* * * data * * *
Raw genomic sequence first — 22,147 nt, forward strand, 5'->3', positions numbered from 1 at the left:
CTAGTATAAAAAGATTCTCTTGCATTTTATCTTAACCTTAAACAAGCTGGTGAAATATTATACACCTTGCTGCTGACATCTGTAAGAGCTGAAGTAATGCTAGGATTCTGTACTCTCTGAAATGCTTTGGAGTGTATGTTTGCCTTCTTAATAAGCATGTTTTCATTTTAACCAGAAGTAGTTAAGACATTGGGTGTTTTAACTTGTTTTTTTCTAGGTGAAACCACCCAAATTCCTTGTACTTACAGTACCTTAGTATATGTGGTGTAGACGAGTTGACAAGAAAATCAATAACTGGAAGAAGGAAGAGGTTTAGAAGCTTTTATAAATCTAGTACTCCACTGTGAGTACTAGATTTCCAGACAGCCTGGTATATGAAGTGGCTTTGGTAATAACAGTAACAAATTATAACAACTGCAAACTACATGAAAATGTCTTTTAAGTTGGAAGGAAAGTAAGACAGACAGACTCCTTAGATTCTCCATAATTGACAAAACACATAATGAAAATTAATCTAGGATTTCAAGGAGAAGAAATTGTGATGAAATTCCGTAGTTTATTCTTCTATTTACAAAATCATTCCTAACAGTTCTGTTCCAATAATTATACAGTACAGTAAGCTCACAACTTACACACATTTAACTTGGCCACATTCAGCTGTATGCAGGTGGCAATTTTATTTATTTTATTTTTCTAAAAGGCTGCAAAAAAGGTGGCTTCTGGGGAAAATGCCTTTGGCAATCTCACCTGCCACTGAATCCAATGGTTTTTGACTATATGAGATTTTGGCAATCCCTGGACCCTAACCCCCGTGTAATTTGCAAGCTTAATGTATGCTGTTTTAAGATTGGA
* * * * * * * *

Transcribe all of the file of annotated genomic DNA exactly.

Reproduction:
Raw genomic sequence first — 22,147 nt, forward strand, 5'->3', positions numbered from 1 at the left:
CTAGTATAAAAAGATTCTCTTGCATTTTATCTTAACCTTAAACAAGCTGGTGAAATATTATACACCTTGCTGCTGACATCTGTAAGAGCTGAAGTAATGCTAGGATTCTGTACTCTCTGAAATGCTTTGGAGTGTATGTTTGCCTTCTTAATAAGCATGTTTTCATTTTAACCAGAAGTAGTTAAGACATTGGGTGTTTTAACTTGTTTTTTTCTAGGTGAAACCACCCAAATTCCTTGTACTTACAGTACCTTAGTATATGTGGTGTAGACGAGTTGACAAGAAAATCAATAACTGGAAGAAGGAAGAGGTTTAGAAGCTTTTATAAATCTAGTACTCCACTGTGAGTACTAGATTTCCAGACAGCCTGGTATATGAAGTGGCTTTGGTAATAACAGTAACAAATTATAACAACTGCAAACTACATGAAAATGTCTTTTAAGTTGGAAGGAAAGTAAGACAGACAGACTCCTTAGATTCTCCATAATTGACAAAACACATAATGAAAATTAATCTAGGATTTCAAGGAGAAGAAATTGTGATGAAATTCCGTAGTTTATTCTTCTATTTACAAAATCATTCCTAACAGTTCTGTTCCAATAATTATACAGTACAGTAAGCTCACAACTTACACACATTTAACTTGGCCACATTCAGCTGTATGCAGGTGGCAATTTTATTTATTTTATTTTTCTAAAAGGCTGCAAAAAAGGTGGCTTCTGGGGAAAATGCCTTTGGCAATCTCACCTGCCACTGAATCCAATGGTTTTTGACTATATGAGATTTTGGCAATCCCTGGACCCTAACCCCCGTGTAATTTGCAAGCTTAATGTATGCTGTTTTAAGATTGGA